In with the old

There is a shark swimming across my bedroom window. Technically, it’s also swimming across my daughter’s window – or its tail is. Because big is unquestionably better, when turning your house into art. This shark is a thing of beauty, if I may say so, to add some small cheer to passers-by on their daily walk. It has also handily filled several screen-free hours for the junior artists, inspired teamwork and added to the neighbourhood chat. All-round win, notwithstanding a slightly darkened room.

Here’s the thing about the times in which we find ourselves; traditional behaviours and activities are making a comeback. The irony being, of course, that they’re doing so hand-in-hand with an explosion in tech mainstreaming. Whilst we’re all finding our way with Zoom and nurturing new on-line communities, we’re also sitting down to family meals, sourcing food from local suppliers, helping neighbours, and embracing old-fashioned activities like board games, hopscotch, cutting and pasting paper sharks. Because sometimes the old stuff make sense.

Critically, this isn’t just about life with Covid-19; there is plenty of research pointing to a return to a more conservative outlook amongst Gen Z and filtering up the cohorts. More traditional career choices are on the up; alcohol consumption is down; they live their lives digitally, but crave and value interactions “IRL”; clothing repairs are back. In short, old-school is in vogue.

Why does this matter? And why now? It matters because Marketers aren’t typically inclined to want to do what’s already been done. Creativity (as an attribute) has long been the holy grail; much lauded in campaigns, innovations, design, and measured via brand equity tracking and even HR recruitment criteria. Often rightly so; the world is changing apace and creative solutions, methods, communications are needed to adapt and cut through. Plenty are the brands that can attribute substantial commercial growth to the power of creativity through their communications, brand positionings, innovation; think Dove, Brewdog, Dyson.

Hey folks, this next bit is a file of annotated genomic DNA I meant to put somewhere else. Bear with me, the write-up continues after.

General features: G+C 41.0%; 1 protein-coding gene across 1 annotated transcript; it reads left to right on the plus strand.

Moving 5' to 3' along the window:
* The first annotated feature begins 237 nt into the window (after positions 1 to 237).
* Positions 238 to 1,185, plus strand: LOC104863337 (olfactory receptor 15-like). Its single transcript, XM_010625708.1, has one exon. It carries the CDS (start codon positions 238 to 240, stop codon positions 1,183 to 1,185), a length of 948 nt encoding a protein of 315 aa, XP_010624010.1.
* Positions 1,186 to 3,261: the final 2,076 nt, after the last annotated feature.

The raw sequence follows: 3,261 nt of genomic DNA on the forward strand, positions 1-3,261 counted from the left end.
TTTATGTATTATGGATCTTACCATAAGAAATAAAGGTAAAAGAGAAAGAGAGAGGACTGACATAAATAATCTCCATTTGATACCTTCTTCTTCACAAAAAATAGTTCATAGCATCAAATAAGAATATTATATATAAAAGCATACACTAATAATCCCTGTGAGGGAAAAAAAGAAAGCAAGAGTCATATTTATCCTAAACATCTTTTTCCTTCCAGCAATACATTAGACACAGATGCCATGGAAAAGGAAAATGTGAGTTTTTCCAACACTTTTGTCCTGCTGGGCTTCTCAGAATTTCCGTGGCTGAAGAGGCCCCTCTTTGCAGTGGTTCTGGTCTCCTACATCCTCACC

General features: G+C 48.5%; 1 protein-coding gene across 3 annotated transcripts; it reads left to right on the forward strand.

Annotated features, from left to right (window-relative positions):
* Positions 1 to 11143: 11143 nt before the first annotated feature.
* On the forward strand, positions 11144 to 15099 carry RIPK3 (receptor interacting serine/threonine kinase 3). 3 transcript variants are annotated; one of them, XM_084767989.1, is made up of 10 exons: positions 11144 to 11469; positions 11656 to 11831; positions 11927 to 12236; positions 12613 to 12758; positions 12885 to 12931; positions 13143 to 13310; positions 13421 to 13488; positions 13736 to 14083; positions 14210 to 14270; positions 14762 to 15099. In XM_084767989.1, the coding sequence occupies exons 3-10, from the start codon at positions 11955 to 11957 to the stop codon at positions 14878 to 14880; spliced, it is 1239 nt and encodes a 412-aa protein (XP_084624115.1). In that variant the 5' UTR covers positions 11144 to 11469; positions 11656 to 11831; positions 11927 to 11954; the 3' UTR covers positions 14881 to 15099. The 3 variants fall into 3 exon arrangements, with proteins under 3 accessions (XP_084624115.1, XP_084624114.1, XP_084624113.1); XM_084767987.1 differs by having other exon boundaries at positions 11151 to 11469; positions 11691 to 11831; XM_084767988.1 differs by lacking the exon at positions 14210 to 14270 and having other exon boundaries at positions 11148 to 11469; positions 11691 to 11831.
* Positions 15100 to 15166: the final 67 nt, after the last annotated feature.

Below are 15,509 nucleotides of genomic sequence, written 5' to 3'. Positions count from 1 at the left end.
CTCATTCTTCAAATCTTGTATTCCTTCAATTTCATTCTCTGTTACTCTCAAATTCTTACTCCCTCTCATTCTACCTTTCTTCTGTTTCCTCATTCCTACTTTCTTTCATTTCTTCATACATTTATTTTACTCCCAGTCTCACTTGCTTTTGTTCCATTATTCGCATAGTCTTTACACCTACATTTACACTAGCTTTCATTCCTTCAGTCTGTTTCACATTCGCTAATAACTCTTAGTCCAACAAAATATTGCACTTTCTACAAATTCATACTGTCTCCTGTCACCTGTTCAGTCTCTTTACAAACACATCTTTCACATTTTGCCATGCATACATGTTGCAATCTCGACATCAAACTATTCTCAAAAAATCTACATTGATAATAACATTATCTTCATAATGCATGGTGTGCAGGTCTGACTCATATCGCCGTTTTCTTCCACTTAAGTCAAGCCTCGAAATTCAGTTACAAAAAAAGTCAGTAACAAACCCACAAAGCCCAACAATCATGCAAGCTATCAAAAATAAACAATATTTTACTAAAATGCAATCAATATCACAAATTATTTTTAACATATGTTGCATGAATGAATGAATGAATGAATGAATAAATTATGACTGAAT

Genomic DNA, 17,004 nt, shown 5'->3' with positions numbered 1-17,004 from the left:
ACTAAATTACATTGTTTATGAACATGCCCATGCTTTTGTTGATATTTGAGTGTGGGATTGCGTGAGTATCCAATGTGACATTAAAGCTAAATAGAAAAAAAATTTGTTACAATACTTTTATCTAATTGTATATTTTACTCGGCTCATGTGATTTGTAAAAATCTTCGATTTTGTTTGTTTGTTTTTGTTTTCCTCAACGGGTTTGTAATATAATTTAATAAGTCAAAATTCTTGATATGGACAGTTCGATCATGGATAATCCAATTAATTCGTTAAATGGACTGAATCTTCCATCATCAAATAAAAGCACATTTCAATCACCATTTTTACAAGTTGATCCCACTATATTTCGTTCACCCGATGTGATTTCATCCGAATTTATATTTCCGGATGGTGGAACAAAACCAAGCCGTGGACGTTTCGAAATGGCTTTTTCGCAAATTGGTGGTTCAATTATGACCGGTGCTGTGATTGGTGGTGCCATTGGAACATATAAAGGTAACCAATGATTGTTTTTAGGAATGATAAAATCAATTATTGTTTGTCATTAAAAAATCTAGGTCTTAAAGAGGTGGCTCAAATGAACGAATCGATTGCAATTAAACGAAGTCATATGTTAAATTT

Conversely there may also be times when every question does not demand a creative answer, in the sense of creativity meaning new and different. A Marketer’s legacy should be to leave the brand that little bit stronger, not necessarily that little bit different.Recognising the power of old or existing brand assets, and creatively adapting to the current era, might be swimming against the tide, but can reap reward. Putting aside the significant costs of rejuvenating or reinventing brands, it is frequently more effective to work with what you’ve got, than to start afresh. Apply to design, creative assets, campaigns, even product and “you don’t know what you’ve got till it’s gone” is an adage that rings true.

Weetabix recognised this and set the matter right in 2017, re-adopting its much-loved and long established “Have you had your Weetabix” strapline; Smarties brought back blue in 2008 to wide fanfare; Heineken famously renovated its core product in 2019, in admission of the quality it had lost over time.

There are equally brands that have unleashed creativity at their peril; the well-known Tropicana packaging debacle which saw a rapid back- tracking when the new design deviated too far from existing brand and category assets; Andrex’ brief flirtation with CGI in 2010 - proving that digital isn’t always better, particularly in the case of a fluffy puppy; Leeds United’s new-look fist logo which was rapidly re-thought following fan and media backlash.

Brands need to walk that tightrope successfully between the old and the new; protecting and nurturing the assets that continue to add value, whilst remaining current and relevant to new generations. It’s all very well clinging on to a long-standing pack design, but does it work on an on-line shelf? Whereas, reinventing your brand might seem like a great idea, but will Alexa recognise it?

So is it really ‘In with the old?’ The answer is naturally yes and no. The point is that we need to avoid celebrating creativity for creativity’s sake; we need to properly understand what we can learn from a brand’s heritage and what we can bring with us, not just try new things because they’re bright and shiny. Which is not of course an absence of creativity. Sometimes, creative courage is knowing when to stand up for the simplicity and beauty of what’s gone before.

Is it time to find the paper shark in your brand and the creative courage to nurture the original ideas?

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